Bay State commuters who rely on the MBTA will be slapped with an average 23 percent fare hike under a budget proposal that state transportation officials plan to unveil Wednesday morning.
“The proposal we’re announcing today is weighted more to fare increases and much less to service cuts,” Transportation Secretary Richard Davey said in a phone interview, attributing the decision to public feedback gathered by the MBTA over the last three months.
Under the proposal, which could be ratified as early as next week by the board of the state Department of Transportation, subway fares would climb to $2 from $1.70 – a 17 percent increase – and the cost of a bus ride will climb to $1.50 from $1.25, a 25 percent spike. Monthly passes would climb to $70 from $59. South Shore ferry riders would see a 35 percent fare increase, essentially wiping out any subsidy for service, Davey said.
The cost of a trip for most disabled commuters who depend on the T’s RIDE service would go to $4 from $2, and disabled riders living outside the MBTA’s designated service zones would pay as much as $5 for a ride.
The proposal packs less of a punch than earlier scenarios unveiled by the MBTA, in part because the T is counting on lawmakers to send an additional $51 million its way from a trust fund that contains vehicle inspection fees. Davey said that fund is expected to contain a surplus next fiscal year.
“I think the Legislature is certainly open to that,” he said.
If the Legislature agrees, those funds would close nearly a third of the MBTA’s estimated $159 million budget gap. Davey said the agency is also counting on another $9 million from legislative changes to the MBTA’s tort liability and an influx of Medicaid dollars to help disabled riders.
Davey briefed legislators and staff at the State House on Wednesday morning on the agency’s latest proposal. After the meeting, Davey said the meeting was “very good.”
“I think folks understand the issues,” he said.
Rep. David Linsky, a Natick Democrat, told the News Service that the MBTA had been “very creative” in crafting its proposal.
“We still need a long-term solution,” he said. “This is merely a one-year fix.”
Under the proposal, four bus routes would be eliminated: the 48, which serves Jamaica Plain; the 355, which runs from Boston to Burlington; the 500, which runs from downtown Boston to Newton; and the 710, which runs from North Medford through Malden. Another 14 bus routes, Davey said, would see schedules pared back or weekend service eliminated.
Weekend service on the E Line subway would be eliminated from Brigham Circle to Heath Street, and ferry service from Quincy to Boston would be eliminated on weekends as well.
The plan would also shrink the discount seniors and students receive for bus and subway service; each group would pay 75 cents for a bus ride and $1 for a subway ride. Students would also see monthly five-day passes climb to $25 from $20, although they’d also receive an option for a full monthly pass for $28.
Asked about suggestions to tier subway and bus fares based on peak commuting hours or trip distance, Davey said transportation officials had learned that the Charlie Card system lacks the technological capacity for those changes but could be upgraded to do so within 12 to 15 months.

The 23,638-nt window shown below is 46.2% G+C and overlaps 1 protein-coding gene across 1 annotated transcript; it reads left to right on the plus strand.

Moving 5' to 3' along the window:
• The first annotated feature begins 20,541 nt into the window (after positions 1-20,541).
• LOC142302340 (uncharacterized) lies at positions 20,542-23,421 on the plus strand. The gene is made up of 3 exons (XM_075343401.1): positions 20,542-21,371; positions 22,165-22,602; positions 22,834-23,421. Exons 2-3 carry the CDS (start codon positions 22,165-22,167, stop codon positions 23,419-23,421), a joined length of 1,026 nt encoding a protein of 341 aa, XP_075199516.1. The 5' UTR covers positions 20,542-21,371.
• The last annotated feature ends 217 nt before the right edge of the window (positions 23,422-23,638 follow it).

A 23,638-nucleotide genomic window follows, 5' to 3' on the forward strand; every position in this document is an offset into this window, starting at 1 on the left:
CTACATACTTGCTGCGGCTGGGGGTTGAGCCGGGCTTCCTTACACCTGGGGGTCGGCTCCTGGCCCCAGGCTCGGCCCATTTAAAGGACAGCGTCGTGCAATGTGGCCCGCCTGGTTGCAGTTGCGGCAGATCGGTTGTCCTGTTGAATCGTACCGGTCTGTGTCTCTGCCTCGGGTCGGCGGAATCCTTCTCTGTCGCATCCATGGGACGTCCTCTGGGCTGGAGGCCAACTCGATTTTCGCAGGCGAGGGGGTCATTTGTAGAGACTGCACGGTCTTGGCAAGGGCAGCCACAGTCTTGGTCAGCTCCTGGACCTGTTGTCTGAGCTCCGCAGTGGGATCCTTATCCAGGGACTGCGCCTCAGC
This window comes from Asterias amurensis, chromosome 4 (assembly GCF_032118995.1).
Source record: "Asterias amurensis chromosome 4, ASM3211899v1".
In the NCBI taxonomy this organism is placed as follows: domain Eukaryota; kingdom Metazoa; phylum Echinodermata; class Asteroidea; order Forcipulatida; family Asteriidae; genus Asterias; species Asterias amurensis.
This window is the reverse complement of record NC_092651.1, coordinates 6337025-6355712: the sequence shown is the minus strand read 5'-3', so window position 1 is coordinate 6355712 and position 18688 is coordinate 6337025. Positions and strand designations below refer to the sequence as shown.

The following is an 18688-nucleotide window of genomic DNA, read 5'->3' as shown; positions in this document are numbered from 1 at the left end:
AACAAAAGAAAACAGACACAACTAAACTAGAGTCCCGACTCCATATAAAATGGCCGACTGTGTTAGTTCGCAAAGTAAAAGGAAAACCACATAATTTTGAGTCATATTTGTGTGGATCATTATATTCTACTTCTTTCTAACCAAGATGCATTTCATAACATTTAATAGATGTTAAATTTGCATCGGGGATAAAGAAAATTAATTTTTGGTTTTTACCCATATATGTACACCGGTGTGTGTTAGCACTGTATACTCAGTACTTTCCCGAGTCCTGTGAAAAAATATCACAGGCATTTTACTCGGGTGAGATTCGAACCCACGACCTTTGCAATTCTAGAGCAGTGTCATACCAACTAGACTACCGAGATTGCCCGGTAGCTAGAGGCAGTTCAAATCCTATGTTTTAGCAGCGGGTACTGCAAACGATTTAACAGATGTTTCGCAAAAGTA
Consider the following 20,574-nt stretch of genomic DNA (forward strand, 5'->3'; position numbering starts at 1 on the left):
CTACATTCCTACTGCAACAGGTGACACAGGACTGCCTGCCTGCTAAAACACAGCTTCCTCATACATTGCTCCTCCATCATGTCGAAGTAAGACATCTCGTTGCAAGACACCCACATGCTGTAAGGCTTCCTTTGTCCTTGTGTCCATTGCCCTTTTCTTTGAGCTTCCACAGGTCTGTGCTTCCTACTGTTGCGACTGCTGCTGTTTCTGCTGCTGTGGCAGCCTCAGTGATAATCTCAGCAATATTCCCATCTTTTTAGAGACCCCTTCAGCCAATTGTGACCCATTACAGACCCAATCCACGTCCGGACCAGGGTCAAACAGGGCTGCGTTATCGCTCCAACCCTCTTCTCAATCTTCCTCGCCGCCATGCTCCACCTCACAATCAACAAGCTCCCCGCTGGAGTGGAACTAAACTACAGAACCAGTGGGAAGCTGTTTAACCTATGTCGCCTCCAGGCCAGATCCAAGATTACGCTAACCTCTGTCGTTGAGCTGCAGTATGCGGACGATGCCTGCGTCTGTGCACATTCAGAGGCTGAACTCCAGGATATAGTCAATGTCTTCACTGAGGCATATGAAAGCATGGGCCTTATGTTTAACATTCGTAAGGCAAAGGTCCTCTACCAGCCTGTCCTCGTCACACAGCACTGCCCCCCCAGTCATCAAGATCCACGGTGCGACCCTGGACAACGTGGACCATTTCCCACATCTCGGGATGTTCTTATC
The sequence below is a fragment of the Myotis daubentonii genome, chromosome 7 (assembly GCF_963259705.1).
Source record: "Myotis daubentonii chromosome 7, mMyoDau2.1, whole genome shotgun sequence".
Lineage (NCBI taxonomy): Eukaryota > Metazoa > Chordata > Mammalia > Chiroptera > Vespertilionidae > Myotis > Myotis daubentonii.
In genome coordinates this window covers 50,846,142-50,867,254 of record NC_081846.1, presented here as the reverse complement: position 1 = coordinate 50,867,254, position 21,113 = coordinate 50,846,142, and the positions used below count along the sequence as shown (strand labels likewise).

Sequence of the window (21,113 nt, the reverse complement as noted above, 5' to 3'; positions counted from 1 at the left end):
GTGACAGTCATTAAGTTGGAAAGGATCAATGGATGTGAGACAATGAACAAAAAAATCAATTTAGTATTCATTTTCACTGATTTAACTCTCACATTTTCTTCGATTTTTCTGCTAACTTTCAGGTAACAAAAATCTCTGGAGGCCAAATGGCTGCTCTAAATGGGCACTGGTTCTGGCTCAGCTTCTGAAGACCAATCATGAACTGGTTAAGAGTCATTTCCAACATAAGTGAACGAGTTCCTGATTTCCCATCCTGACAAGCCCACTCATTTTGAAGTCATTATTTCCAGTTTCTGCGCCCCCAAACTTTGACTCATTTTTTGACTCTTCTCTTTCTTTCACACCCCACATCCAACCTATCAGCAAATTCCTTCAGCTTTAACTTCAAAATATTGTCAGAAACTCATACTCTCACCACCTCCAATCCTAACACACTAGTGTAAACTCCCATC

“So we have ordered our vendor to begin that process,” he said.
The proposal lacks any mention of the proposed used of excess snow and ice funds that Gov. Deval Patrick and others have discussed publicly in recent weeks. It also forgoes transferring some transit services to Massport, another solution eyed by public officials and transit system advocates.
MBTA officials have argued that stagnant sales taxes, a crushing debt burden and soaring costs of energy and transportation for disabled riders had blown a $159 million hole in their budget, necessitating the fare hike and service cut plans. Earlier scenarios unveiled by the T would have hiked fares between 35 percent and 43 percent and imposed deep service cuts that some riders feared would eliminate their only route to work, doctor appointments or their families.
The proposal may prompt lawmakers to begin the process of crafting legislative proposals that might further reduce the proposed fare hikes, as well as long-term solutions to the state’s transportation woes.
Even if the T’s budget is solved, the state’s larger transportation system requires heavy annual borrowing to stay in balance, and a 2007 report estimated that the system is underfunded by $1 billion a year.
House Speaker Robert DeLeo told the News Service last week that lawmakers will look to a longer-term transportation finance restructuring at the outset of the 2013-2014 legislative session.
“Probably when we come back as soon as January it's got to be one of the probably the first bill that we're going to have to address in terms of how we're going to address all the transportation issues in the Commonwealth,” he told the News Service last week.
While initial T proposals called for fare hikes of between 35 and 43 percent, DeLeo said he hoped that fare hikes would ultimately be limited to a “more reasonable level” and that the most difficult service cuts contemplated would not be put into effect.
Asked if his no-new-taxes pledge that he's applied to the fiscal 2013 budget would apply to a comprehensive transportation financing bill, DeLeo said, “That would be a non-budgetary situation. My goal would be to see the T resolve the issues on their own.”
DeLeo highlighted potential MBTA savings initiatives involving Massport and reducing costs associated with transportation for disabled individuals as opportunities worth pursuing.
Regarding taxes and transportation, he added, “Any discussions in terms of further taxes I want to hold in abeyance until we see what their plan is both short-term and long-term.”
Davey plans an 11:30 a.m. press conference at the State Transportation Building to discuss the T’s plans.
Michael Norton contributed reporting.